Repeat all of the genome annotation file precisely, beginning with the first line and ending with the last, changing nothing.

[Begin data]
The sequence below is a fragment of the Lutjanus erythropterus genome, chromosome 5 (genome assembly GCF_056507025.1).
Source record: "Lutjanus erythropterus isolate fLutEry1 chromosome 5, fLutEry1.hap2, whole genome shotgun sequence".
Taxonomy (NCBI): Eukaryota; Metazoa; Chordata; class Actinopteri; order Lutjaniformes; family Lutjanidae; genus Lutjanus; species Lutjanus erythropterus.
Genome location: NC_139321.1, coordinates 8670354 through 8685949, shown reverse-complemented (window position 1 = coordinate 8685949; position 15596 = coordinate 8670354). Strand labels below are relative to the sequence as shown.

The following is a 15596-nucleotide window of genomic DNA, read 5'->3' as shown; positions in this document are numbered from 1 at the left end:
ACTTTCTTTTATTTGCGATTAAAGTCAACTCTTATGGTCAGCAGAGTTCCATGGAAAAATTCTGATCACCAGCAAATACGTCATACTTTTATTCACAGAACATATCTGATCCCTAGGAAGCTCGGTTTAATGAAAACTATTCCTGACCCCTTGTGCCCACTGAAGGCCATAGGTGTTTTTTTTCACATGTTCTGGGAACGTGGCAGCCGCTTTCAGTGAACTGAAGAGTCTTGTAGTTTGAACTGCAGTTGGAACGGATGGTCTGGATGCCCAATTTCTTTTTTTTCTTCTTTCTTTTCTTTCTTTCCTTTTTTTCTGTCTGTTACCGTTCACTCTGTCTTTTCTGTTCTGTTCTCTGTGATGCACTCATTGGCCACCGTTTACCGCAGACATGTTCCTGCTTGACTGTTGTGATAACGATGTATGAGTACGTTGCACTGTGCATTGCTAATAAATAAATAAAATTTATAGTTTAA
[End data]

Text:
The sequence below is a fragment of the Lutjanus erythropterus genome, chromosome 5 (genome assembly GCF_056507025.1).
Source record: "Lutjanus erythropterus isolate fLutEry1 chromosome 5, fLutEry1.hap2, whole genome shotgun sequence".
Taxonomy (NCBI): Eukaryota; Metazoa; Chordata; class Actinopteri; order Lutjaniformes; family Lutjanidae; genus Lutjanus; species Lutjanus erythropterus.
Genome location: NC_139321.1, coordinates 8670354 through 8685949, shown reverse-complemented (window position 1 = coordinate 8685949; position 15596 = coordinate 8670354). Strand labels below are relative to the sequence as shown.

The following is a 15596-nucleotide window of genomic DNA, read 5'->3' as shown; positions in this document are numbered from 1 at the left end:
ACTTTCTTTTATTTGCGATTAAAGTCAACTCTTATGGTCAGCAGAGTTCCATGGAAAAATTCTGATCACCAGCAAATACGTCATACTTTTATTCACAGAACATATCTGATCCCTAGGAAGCTCGGTTTAATGAAAACTATTCCTGACCCCTTGTGCCCACTGAAGGCCATAGGTGTTTTTTTTCACATGTTCTGGGAACGTGGCAGCCGCTTTCAGTGAACTGAAGAGTCTTGTAGTTTGAACTGCAGTTGGAACGGATGGTCTGGATGCCCAATTTCTTTTTTTTCTTCTTTCTTTTCTTTCTTTCCTTTTTTTCTGTCTGTTACCGTTCACTCTGTCTTTTCTGTTCTGTTCTCTGTGATGCACTCATTGGCCACCGTTTACCGCAGACATGTTCCTGCTTGACTGTTGTGATAACGATGTATGAGTACGTTGCACTGTGCATTGCTAATAAATAAATAAAATTTATAGTTTAA